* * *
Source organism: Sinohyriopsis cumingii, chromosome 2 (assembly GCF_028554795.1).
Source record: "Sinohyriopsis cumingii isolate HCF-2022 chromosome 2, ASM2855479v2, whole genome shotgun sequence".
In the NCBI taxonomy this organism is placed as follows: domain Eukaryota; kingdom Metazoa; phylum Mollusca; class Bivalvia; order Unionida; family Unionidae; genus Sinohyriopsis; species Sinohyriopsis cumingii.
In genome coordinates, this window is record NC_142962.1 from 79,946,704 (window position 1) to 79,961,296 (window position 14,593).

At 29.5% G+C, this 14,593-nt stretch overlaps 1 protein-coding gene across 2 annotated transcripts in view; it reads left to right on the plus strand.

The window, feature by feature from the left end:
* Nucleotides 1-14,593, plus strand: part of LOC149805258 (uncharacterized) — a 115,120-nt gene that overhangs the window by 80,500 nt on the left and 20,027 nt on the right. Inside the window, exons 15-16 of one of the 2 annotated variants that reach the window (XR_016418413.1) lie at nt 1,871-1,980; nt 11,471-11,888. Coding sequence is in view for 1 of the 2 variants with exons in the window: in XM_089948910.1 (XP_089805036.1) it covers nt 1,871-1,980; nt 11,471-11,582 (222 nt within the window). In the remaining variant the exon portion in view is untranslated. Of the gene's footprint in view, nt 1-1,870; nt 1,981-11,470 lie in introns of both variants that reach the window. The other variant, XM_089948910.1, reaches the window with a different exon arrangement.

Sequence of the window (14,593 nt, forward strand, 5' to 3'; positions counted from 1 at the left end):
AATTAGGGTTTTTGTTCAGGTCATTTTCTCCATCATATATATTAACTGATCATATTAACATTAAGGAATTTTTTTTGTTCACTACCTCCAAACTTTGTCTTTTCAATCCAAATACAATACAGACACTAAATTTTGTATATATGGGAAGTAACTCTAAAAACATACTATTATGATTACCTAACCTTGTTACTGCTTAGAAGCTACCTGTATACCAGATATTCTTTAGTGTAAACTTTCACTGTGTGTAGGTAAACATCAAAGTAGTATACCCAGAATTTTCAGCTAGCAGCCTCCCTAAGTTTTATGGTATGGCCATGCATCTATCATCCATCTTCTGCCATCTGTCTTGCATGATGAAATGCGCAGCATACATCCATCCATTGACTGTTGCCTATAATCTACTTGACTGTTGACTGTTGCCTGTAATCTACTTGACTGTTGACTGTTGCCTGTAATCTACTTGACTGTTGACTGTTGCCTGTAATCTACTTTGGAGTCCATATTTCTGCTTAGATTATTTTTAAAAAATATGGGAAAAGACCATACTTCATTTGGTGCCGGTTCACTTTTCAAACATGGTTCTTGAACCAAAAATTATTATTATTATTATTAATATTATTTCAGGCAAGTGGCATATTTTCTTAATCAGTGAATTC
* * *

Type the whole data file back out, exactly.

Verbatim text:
Source organism: Sinohyriopsis cumingii, chromosome 2 (assembly GCF_028554795.1).
Source record: "Sinohyriopsis cumingii isolate HCF-2022 chromosome 2, ASM2855479v2, whole genome shotgun sequence".
In the NCBI taxonomy this organism is placed as follows: domain Eukaryota; kingdom Metazoa; phylum Mollusca; class Bivalvia; order Unionida; family Unionidae; genus Sinohyriopsis; species Sinohyriopsis cumingii.
In genome coordinates, this window is record NC_142962.1 from 79,946,704 (window position 1) to 79,961,296 (window position 14,593).

At 29.5% G+C, this 14,593-nt stretch overlaps 1 protein-coding gene across 2 annotated transcripts in view; it reads left to right on the plus strand.

The window, feature by feature from the left end:
* Nucleotides 1-14,593, plus strand: part of LOC149805258 (uncharacterized) — a 115,120-nt gene that overhangs the window by 80,500 nt on the left and 20,027 nt on the right. Inside the window, exons 15-16 of one of the 2 annotated variants that reach the window (XR_016418413.1) lie at nt 1,871-1,980; nt 11,471-11,888. Coding sequence is in view for 1 of the 2 variants with exons in the window: in XM_089948910.1 (XP_089805036.1) it covers nt 1,871-1,980; nt 11,471-11,582 (222 nt within the window). In the remaining variant the exon portion in view is untranslated. Of the gene's footprint in view, nt 1-1,870; nt 1,981-11,470 lie in introns of both variants that reach the window. The other variant, XM_089948910.1, reaches the window with a different exon arrangement.

Sequence of the window (14,593 nt, forward strand, 5' to 3'; positions counted from 1 at the left end):
AATTAGGGTTTTTGTTCAGGTCATTTTCTCCATCATATATATTAACTGATCATATTAACATTAAGGAATTTTTTTTGTTCACTACCTCCAAACTTTGTCTTTTCAATCCAAATACAATACAGACACTAAATTTTGTATATATGGGAAGTAACTCTAAAAACATACTATTATGATTACCTAACCTTGTTACTGCTTAGAAGCTACCTGTATACCAGATATTCTTTAGTGTAAACTTTCACTGTGTGTAGGTAAACATCAAAGTAGTATACCCAGAATTTTCAGCTAGCAGCCTCCCTAAGTTTTATGGTATGGCCATGCATCTATCATCCATCTTCTGCCATCTGTCTTGCATGATGAAATGCGCAGCATACATCCATCCATTGACTGTTGCCTATAATCTACTTGACTGTTGACTGTTGCCTGTAATCTACTTGACTGTTGACTGTTGCCTGTAATCTACTTGACTGTTGACTGTTGCCTGTAATCTACTTTGGAGTCCATATTTCTGCTTAGATTATTTTTAAAAAATATGGGAAAAGACCATACTTCATTTGGTGCCGGTTCACTTTTCAAACATGGTTCTTGAACCAAAAATTATTATTATTATTATTAATATTATTTCAGGCAAGTGGCATATTTTCTTAATCAGTGAATTC